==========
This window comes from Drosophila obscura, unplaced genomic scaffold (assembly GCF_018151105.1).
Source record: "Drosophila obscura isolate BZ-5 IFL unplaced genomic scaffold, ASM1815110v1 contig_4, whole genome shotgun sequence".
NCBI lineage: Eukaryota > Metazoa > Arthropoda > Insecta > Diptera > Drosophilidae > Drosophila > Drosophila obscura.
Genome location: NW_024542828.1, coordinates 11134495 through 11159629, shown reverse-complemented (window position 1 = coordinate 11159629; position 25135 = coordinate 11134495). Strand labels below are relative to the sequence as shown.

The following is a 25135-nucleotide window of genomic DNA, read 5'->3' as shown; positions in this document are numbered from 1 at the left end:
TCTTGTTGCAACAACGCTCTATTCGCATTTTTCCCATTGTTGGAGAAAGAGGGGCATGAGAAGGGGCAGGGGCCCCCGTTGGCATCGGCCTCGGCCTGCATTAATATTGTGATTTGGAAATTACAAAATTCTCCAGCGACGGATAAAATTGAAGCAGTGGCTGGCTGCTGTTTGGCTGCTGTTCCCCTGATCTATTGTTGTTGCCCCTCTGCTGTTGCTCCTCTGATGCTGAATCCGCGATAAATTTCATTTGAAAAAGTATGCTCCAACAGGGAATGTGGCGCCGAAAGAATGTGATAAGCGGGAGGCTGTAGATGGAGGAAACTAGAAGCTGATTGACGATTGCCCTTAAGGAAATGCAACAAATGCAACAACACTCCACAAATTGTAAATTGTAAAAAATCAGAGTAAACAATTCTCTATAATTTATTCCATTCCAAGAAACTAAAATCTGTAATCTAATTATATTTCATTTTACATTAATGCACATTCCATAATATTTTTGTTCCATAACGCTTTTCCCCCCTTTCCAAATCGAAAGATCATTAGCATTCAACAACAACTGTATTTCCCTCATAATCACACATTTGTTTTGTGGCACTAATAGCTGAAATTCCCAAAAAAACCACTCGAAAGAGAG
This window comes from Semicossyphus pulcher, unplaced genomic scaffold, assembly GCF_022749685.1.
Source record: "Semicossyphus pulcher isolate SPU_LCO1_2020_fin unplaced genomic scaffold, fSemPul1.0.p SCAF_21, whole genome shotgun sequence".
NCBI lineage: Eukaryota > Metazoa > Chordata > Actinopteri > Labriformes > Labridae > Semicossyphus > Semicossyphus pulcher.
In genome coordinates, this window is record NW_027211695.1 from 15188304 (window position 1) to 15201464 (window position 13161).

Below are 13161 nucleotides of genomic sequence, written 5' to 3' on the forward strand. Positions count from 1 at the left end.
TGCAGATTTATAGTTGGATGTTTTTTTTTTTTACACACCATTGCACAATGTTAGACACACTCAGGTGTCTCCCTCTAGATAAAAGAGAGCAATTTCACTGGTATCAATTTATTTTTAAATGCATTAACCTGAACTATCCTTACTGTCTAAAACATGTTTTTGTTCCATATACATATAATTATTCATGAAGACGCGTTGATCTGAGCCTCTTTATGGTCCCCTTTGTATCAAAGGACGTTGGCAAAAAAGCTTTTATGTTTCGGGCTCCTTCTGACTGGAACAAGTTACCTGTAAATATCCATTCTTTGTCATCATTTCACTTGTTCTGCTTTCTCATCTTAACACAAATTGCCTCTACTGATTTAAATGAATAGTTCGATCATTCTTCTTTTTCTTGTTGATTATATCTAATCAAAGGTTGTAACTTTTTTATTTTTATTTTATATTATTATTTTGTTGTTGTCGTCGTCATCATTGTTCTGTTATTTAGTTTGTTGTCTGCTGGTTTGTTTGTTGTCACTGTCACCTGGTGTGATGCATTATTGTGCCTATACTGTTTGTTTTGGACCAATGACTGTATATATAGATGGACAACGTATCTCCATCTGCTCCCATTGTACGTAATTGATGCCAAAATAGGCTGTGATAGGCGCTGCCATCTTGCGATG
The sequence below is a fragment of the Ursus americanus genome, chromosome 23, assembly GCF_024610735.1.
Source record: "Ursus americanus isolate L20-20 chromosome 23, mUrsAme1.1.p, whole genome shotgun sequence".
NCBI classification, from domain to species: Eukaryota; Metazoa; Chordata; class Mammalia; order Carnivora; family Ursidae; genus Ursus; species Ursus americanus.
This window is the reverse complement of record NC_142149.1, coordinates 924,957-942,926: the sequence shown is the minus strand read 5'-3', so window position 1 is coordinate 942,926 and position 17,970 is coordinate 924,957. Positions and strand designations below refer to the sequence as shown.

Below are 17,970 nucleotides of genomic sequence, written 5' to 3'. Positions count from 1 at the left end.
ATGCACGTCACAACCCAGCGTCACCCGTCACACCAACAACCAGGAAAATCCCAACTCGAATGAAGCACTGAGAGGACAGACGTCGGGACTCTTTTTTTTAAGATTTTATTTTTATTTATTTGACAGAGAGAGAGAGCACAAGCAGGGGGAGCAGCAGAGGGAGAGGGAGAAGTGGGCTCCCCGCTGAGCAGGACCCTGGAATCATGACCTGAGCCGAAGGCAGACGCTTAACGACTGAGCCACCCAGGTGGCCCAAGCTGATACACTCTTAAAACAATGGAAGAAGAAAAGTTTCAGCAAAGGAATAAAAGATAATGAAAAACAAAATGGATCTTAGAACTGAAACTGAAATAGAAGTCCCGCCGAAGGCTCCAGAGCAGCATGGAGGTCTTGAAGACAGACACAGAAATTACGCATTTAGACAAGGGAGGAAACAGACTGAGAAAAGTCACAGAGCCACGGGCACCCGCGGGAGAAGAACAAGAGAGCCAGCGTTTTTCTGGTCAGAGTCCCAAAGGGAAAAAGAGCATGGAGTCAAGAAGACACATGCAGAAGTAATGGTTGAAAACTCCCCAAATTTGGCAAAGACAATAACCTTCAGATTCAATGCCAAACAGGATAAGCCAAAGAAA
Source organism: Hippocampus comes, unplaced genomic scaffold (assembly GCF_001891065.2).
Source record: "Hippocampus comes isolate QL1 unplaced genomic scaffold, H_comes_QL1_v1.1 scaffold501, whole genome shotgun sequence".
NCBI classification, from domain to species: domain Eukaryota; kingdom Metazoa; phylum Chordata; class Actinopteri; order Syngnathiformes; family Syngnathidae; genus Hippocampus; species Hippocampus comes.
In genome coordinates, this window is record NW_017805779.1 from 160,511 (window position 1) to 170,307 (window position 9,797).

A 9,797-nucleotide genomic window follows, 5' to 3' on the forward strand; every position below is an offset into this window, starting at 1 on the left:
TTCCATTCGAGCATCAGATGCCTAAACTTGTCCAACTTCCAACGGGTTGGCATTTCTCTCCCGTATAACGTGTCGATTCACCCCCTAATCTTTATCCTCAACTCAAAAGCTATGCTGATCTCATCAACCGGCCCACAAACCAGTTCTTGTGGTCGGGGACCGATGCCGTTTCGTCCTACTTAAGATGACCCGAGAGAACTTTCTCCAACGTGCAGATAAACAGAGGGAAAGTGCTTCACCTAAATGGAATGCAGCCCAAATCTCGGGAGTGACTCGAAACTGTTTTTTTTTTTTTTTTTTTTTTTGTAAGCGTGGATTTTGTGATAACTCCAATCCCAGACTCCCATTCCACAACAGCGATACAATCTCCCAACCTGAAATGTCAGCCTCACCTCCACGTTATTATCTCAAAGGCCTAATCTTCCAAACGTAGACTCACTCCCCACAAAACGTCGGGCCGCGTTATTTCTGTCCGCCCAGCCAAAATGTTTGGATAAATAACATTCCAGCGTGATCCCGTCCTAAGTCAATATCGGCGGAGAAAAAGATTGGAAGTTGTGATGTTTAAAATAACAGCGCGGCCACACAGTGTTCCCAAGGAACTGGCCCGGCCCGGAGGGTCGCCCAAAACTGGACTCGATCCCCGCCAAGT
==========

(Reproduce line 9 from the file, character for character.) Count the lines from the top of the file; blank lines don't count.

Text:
NCBI lineage: Eukaryota > Metazoa > Chordata > Actinopteri > Labriformes > Labridae > Semicossyphus > Semicossyphus pulcher.